News Release

Like mother, like daughter: How caterpillars pass down food preferences to their offspring

NUS researchers found that a ‘blood transfusion’ could perform this function

Peer-Reviewed Publication

National University of Singapore

Caterpillar's smell test


Scientists from the National University of Singapore conducted smell tests with the caterpillars of the squinting bush brown butterfly, Bicyclus anynana, and found that caterpillars’ food preferences are determined by factors, or substances, present in their blood and these preferences could be passed on to offspring through the bloodstream.

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Credit: Associate Professor William Piel, Yale-NUS College

Many caterpillars are known for their specific food preferences, which they bring with them when they morph into butterflies. For instance, the monarch butterfly only feeds on milkweed plants, while the Lime butterfly feeds on lime leaves. Despite deriving from a common ancestral species, these unique diet preferences are a point of interest for researchers at the National University of Singapore (NUS).

In an earlier study by researchers at the Department of Biological Sciences under the NUS Faculty of Science, they demonstrated that when caterpillars fed on leaves outside of their usual diet, they would prefer the smell of that type of plant after a few days. Remarkably, these caterpillars also passed on the acquired smell preference to their offspring.

Such a phenomenon is also seen in nature when caterpillars find themselves on a new food plant when the female butterfly lays eggs on the wrong plant by mistake. The new plant is edible but has a new smell, the caterpillars will learn to prefer this new smell and pass this preference on to their offspring. This type of inheritance may facilitate host switching and ultimately the formation of new species, each with their own food preferences.

“Since new food preferences develop in the brain of caterpillars, it was unclear how such preferences were inherited by their offspring,” explained Professor Antónia Monteiro, who led the research team.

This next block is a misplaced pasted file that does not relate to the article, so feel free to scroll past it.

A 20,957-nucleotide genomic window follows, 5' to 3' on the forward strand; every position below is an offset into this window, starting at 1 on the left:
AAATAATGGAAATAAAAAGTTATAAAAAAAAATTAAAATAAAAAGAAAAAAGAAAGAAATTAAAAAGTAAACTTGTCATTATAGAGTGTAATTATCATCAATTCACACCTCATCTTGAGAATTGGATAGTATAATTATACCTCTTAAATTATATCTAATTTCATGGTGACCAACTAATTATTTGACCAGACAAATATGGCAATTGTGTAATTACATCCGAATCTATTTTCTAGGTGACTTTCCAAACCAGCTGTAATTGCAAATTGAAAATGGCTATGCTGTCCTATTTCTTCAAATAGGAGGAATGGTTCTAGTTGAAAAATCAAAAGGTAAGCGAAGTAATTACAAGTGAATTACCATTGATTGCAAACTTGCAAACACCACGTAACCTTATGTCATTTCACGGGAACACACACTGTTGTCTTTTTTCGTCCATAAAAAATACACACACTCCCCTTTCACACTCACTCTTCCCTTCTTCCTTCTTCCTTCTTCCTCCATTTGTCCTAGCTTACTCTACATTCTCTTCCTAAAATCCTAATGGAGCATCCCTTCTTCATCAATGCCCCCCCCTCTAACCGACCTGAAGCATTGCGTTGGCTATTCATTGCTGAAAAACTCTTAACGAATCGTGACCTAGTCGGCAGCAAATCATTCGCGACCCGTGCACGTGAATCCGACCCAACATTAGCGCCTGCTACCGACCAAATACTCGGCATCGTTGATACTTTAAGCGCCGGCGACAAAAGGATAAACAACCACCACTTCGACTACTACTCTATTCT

Dr. V. Gowri, the PhD graduate who is first author of the study said, “Offspring develop from the fusion of two cells (an egg and a sperm) produced in the gonads of each parent, which are located far from the brain. It was unclear how a smell preference was communicated to these cells.”

To discover the factors that influence this adaptive behaviour, the research team conducted experiments and showed that the blood of the caterpillar, called haemolymph, which bathes both the brain and the reproductive organs, contains factors that promote the inheritance of the new smell preference.

The NUS team published their findings in the scientific journal Biology Letters on 15 May 2024.

The catepillar’s smell test

A caterpillar’s blood can mediate the transport of factors from the brain to the gonads, impacting smell preferences in the next generation. Alternatively, it could transport these factors from the food to the brain of the embryo in the next generation, if included in the sperm or egg cells that create that embryo.

To test if the blood of caterpillars contained such factors, the newly hatched caterpillars were fed either the plants containing the new smell or a control plant. Some catepillar’s blood was then collected from their body once they matured. The collected blood was injected into catepillars that did not consume either type of food.

From this experiment, the researchers observed that the catepillars that received the blood from the control-fed catepillars stuck to their usual menu. By contrast, those that received blood from catepillars fed with food containing the new smell started to lean towards this change in diet. Most interestingly, so did their offspring, born many days later. 

“This was very surprising to us, as this experiment shows that learning a preference towards a smell can occur without the need for the smell to enter the caterpillar’s body via the antennae, as suggested in textbooks”, said Prof Monteiro.

These experiments suggest a possible mechanism that could help caterpillars switch their food preferences over the course of evolution. The researchers hope to further explore the mechanism of smell preference inheritance and isolate the specific factors being inherited from one generation to the next.

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